Will Poor Pass Protection Be a Death Knell for the Dallas Cowboys?

Brad Gagnon@Brad_Gagnon NFL National ColumnistNovember 19, 2012

ARLINGTON, TX - NOVEMBER 18:   Tony Romo #9 of the Dallas Cowboys runs the ball against the Cleveland Browns at Cowboys Stadium on November 18, 2012 in Arlington, Texas.  (Photo by Ronald Martinez/Getty Images)
Ronald Martinez/Getty Images

Pass protection has been a concern for the Dallas Cowboys all season long, but after Tony Romo was sacked seven times in a too-close-for-comfort victory over the Cleveland Browns Sunday, it's officially code red for the Cowboys' offense.

Romo was pressured 17 times on 59 dropbacks against an average-at-best Browns pass rush (according to Pro Football Focus), and now it looks as though his blind-side-protecting left tackle, Tyron Smith, will be forced to miss time due to a high-ankle sprain.

Credit Romo for not throwing an interception and turning the ball over just once, but at least Smith played 16 snaps before backup Jermey Parnell took over and struggled. With Doug Free again a disaster and stronger pass rushes (Philadelphia, Cincinnati and Pittsburgh) lying ahead on the schedule, I have a hard time envisioning a scenario in which Romo can hold up and continue to carry a team that is otherwise quite flawed. 

It actually could have been a whole lot worse against the Browns. Dallas offensive linemen were flagged four times. Romo would have been creamed by John Hughes had it not been for a blatant hold from Derrick Dockery in the first quarter...

Romo was also taken down for a sack on a Craig Robertson blitz early, but that was negated by a Cleveland penalty. On that play, Robertson came dashing through the line untouched and easily got through a pathetic blocking attempt from Lance Dunbar. 

One second later...

So it's not just on the linemen. Such a depleted group needs more support than that.

Romo wasn't actually sacked until Smith had left the game and we were approaching the midway point of the second quarter. From that point forward, he was sacked—not pressured or hurried or hit, but sacked—on nearly 15 percent of his dropbacks. 

Sack No. 1: Parnell can't hang on to Juqua Parker long enough to keep him off of Romo, but blaming him wouldn't be fair because the Browns' coverage was fantastic. Romo had over four seconds to make something happen, which is plenty of time.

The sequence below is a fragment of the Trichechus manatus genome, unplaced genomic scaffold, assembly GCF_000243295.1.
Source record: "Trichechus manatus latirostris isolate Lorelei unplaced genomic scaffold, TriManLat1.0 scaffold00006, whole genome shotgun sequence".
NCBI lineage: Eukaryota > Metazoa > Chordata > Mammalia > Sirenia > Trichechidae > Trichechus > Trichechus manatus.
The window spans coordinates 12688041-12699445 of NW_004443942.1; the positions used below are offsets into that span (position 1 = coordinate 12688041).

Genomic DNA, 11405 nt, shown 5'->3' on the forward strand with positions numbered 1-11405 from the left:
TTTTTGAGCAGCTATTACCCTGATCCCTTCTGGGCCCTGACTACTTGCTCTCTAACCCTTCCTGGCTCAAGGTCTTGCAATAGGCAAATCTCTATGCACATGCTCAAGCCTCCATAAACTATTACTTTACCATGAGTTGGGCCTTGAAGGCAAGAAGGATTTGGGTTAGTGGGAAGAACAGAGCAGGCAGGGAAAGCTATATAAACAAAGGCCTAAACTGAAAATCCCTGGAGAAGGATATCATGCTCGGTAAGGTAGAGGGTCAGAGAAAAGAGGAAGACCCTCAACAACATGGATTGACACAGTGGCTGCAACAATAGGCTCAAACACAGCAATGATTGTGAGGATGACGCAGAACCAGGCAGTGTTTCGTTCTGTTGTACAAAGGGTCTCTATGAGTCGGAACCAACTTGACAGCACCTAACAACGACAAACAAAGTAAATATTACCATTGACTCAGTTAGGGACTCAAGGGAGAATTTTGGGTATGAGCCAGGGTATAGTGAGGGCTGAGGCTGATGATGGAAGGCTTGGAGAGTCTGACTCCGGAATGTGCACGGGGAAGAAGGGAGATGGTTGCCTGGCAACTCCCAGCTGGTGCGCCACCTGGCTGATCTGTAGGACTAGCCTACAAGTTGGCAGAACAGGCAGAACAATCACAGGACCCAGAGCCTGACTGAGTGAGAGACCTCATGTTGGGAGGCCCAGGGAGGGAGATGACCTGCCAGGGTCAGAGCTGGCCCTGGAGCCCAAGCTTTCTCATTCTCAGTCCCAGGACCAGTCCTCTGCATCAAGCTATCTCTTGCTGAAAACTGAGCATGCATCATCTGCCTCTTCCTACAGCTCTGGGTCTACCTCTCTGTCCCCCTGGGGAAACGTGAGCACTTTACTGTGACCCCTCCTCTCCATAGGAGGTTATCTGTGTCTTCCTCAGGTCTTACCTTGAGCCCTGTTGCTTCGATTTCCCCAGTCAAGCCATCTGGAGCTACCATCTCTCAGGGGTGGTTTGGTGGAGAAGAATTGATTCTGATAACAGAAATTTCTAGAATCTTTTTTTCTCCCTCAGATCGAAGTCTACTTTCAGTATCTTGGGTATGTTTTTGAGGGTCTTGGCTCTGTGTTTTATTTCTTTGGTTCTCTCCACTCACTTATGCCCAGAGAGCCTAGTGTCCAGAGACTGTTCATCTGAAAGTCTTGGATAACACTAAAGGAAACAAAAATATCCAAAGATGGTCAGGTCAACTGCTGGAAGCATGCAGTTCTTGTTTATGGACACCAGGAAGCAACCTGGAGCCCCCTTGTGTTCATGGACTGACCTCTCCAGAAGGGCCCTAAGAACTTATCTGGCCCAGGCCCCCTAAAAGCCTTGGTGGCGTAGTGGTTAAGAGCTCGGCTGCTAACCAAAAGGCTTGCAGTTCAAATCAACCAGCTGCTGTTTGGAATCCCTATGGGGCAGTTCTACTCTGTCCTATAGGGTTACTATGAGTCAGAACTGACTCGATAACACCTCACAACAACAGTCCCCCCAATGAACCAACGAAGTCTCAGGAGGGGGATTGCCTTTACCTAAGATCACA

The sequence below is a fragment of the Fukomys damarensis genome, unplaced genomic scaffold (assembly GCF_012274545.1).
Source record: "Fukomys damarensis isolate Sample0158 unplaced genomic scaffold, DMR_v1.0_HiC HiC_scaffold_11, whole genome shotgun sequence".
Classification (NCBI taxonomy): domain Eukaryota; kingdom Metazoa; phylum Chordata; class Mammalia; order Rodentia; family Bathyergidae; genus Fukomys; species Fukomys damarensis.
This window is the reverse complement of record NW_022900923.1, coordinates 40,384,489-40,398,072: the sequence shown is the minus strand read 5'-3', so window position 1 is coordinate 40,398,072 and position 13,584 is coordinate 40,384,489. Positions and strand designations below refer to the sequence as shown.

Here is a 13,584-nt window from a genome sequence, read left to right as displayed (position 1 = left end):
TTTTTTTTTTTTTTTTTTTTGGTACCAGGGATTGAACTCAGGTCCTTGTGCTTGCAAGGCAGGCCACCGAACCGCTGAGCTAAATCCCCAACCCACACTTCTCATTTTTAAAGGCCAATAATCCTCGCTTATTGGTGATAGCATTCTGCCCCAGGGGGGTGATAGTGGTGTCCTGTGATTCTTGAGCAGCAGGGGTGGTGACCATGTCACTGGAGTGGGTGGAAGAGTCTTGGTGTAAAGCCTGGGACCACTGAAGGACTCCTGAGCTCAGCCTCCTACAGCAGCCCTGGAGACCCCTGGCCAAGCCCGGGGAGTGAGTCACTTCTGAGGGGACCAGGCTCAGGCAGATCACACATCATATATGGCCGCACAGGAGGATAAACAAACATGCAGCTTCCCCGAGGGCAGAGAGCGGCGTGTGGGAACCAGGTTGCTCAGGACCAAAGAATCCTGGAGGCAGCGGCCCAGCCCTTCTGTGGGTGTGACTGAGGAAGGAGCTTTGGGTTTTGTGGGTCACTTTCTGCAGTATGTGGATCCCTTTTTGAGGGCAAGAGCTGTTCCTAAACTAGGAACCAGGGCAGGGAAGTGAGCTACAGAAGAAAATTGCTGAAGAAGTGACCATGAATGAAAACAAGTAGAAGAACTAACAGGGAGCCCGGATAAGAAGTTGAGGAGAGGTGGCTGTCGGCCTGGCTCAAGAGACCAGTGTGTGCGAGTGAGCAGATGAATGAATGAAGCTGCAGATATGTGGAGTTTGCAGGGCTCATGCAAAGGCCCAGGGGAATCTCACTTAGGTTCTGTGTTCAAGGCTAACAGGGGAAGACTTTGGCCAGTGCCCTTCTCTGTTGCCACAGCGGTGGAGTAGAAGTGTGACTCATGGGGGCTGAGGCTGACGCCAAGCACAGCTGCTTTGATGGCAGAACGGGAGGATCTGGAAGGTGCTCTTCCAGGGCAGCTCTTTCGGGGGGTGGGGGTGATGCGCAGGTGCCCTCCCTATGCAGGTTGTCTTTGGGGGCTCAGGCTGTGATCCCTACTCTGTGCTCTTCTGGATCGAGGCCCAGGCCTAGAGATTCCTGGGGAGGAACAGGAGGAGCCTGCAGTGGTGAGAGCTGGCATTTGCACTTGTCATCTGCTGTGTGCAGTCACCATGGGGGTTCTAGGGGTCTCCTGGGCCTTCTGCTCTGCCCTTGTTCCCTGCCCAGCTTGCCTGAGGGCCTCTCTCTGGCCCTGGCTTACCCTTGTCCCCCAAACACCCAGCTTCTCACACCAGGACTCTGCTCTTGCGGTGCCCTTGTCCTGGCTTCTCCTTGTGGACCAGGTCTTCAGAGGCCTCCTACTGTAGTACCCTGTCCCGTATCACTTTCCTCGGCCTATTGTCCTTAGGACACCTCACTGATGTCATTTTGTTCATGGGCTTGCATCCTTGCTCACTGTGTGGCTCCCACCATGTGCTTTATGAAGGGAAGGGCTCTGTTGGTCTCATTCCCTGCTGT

Sack No. 2: Romo is taken down on the very next offensive play from scrimmage. This time, both tackles let the pocket collapse too quickly, forcing Romo to step forward despite the fact Hughes had already beaten Dockery inside. Remember, Dockery was only in this game because both Phil Costa and Ryan Cook were hurt.

Sack No. 3: Later on the same drive, Free, who makes $8 million a year, is beaten directly off the snap by Jabaal Sheard. PFF assigned three of the seven sacks to the veteran, who's been one of the worst tackles in the league all season.

Sack No. 4: Felix Jones is too slow coming over to help as safety Usama Young blitzes as part of an overload on the right side. Instead of just taking care of Kaluka Maiava, Free tries to do too much by picking up Young, too, and he loses both players quickly. 

Sack No. 5: Sheard takes on both Free and Dockett at the same time, freeing up Ahtyba Rubin to come around the edge to sack Romo. 

Sack No. 6: Parnell is beaten at the outset by Frostee Rucker. No blitz necessary, and the play would result in Dallas' only turnover.

Sack No. 7: Free holds Robertson on a stunt blitz but still gets beat easily. Romo stands little chance.

The major culprits are Free, Parnell and Dockery, so hopefully the Cowboys can get Smith and Costa and/or Cook back soon so that Parnell and Dockery can take a seat. Mackenzy Bernadeau hasn't been good either, but the Cowboys are in much worse shape when he's forced to move over to the center spot to cover Cook and Costa. 

Of course, it also doesn't help that the running game has been inconsistent, especially with DeMarco Murray injured. Felix Jones and Lance Dunbar had just 53 yards on 19 carries Sunday. 

In the meantime, it's up to Jason Garrett to give this line extra support by offering extra blockers and ensuring that the offensive game plan contains a slew of quick passes. 


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